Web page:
Customizing New Win10 Laptop

A week ago today, I grabbed a great Black Friday deal from Lenovo. I purchased an X390 Yoga (i7, 16 GB RAM, 512 GB SSD) for almost $150 less than what I paid for a similarly equipped X380 a few months back. In other words: a killer deal. I’ll be replacing my wife’s ancient (2011/2012) mini-ITX PC with this unit. Along with a Belkin USB-C/Thunderbolt Express 3 Dock, she’ll be able to use her present mouse, keyboard and monitor, access wired GbE networking, and obtain power through a single cable. Long story short, that’s how and why I’ve found myself customizing new Win10 laptop this week. Here’s what a glamor shot of the unit looks like:

This slim unit includes a 13.5″ HD display, and works very well for normal workaday computing. I’ve got two X380 Yogas and like this model/form factor.
[Click image for full-sized view. Source: Lenovo.]

The Joys of Customizing New Win10 Laptop

It’s always fun, but time-consuming, to bring a new PC up to current standards. Given my wife’s specific interests, applications, and so forth, there’s also some extra effort involved to make it work for her just the way she wants it. The unit arrived with version 1903 Build 18362.356 installed, which tells me the machine came off the line between September 10 and 23 of this year. I had to run one raft of updates to bring 1903 up to current, after which I ran the 1909 upgrade, and a couple of .NET Framework CUs, and an Adobe Flash Player update. WU also delivered 13 driver updates, after which Lenovo Vantage added another 4 plus a BIOS update.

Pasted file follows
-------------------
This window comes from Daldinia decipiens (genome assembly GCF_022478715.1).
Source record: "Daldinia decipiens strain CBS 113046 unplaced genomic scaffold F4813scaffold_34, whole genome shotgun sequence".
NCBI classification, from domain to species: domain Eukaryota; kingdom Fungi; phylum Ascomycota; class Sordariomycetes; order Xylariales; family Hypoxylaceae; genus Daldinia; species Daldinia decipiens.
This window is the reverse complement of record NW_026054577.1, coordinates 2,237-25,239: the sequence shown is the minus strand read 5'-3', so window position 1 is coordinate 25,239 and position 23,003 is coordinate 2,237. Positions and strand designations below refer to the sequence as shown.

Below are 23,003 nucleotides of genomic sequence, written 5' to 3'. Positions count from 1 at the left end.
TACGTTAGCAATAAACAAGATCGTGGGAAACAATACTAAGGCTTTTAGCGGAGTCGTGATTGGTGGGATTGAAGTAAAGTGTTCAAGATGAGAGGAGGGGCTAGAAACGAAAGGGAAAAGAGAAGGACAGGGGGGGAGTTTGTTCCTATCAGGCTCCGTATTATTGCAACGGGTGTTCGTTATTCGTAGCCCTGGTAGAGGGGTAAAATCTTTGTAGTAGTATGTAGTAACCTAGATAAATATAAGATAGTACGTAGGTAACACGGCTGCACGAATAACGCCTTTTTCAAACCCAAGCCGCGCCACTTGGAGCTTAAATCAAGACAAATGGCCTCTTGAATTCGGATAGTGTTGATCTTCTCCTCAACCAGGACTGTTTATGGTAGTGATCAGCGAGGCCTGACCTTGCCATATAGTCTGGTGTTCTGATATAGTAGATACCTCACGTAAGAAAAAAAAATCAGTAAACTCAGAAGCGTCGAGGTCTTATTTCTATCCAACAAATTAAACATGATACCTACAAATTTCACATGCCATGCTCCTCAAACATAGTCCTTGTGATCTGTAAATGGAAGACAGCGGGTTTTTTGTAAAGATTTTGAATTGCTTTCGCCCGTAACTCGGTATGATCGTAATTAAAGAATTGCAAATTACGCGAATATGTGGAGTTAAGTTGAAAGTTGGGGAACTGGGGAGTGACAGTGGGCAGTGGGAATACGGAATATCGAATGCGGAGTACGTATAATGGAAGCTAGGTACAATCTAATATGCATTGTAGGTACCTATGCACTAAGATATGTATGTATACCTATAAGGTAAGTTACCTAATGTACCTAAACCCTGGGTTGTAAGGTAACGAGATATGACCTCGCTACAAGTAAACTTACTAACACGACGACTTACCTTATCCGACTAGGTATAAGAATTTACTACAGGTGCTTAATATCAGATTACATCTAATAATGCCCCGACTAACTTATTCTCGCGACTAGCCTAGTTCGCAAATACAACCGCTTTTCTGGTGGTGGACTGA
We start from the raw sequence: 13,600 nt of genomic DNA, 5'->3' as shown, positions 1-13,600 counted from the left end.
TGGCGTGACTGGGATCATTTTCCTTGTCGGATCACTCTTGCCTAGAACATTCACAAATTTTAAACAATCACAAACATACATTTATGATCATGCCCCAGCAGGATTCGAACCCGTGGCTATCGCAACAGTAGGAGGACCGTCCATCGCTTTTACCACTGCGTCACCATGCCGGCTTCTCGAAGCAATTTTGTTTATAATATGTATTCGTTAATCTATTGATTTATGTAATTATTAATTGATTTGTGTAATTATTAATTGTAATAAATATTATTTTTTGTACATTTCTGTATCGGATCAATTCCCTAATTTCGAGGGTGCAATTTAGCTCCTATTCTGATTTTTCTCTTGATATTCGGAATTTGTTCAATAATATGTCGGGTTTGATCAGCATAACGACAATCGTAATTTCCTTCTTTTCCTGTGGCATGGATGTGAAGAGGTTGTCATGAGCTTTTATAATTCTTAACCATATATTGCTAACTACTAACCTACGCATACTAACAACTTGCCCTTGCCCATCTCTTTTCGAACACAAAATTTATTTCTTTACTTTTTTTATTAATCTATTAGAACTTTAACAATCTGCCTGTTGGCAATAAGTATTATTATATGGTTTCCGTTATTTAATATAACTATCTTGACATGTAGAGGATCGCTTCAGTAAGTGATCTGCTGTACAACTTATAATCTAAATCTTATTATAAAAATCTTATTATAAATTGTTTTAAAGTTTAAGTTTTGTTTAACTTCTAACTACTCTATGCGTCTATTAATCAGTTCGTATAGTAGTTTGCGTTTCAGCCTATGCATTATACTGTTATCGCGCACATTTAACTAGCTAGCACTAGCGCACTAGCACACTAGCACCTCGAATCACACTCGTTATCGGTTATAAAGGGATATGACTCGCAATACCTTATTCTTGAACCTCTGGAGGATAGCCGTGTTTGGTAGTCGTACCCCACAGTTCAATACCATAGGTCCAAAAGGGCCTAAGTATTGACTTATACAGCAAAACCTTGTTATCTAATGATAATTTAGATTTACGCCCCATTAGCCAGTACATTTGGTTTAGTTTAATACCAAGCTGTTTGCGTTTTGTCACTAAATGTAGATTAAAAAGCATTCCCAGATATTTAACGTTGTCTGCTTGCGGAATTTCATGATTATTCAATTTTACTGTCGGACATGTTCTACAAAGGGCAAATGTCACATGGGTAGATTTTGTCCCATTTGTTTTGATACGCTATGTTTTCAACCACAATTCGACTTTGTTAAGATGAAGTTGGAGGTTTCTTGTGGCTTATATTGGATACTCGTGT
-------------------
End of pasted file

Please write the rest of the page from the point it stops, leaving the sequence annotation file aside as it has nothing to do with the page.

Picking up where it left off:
My next move — over the weekend — will be to use a copy of Laplink PC Mover to migrate everything over from the old mini-ITX desktop to her new laptop setup. If experience is any teacher, that will take somewhere around half an hour to complete. I’ll be curious to see how “the Boss” responds to the change. I’m hopeful she won’t notice much change, because she’s not a big fan of “wasting time” learning new computing tricks and wrinkles. I’ll report back later on how the transition goes for her. If we’re all lucky, it will be a case of  “no news is good news.” Stay tuned!

These are the ports on the X390 Yoga. If all goes well, everything will hook up via Port 2 into the Belkin dock.
[Click image for full-sized view. Source: Lenovo.]

Virtual Desktop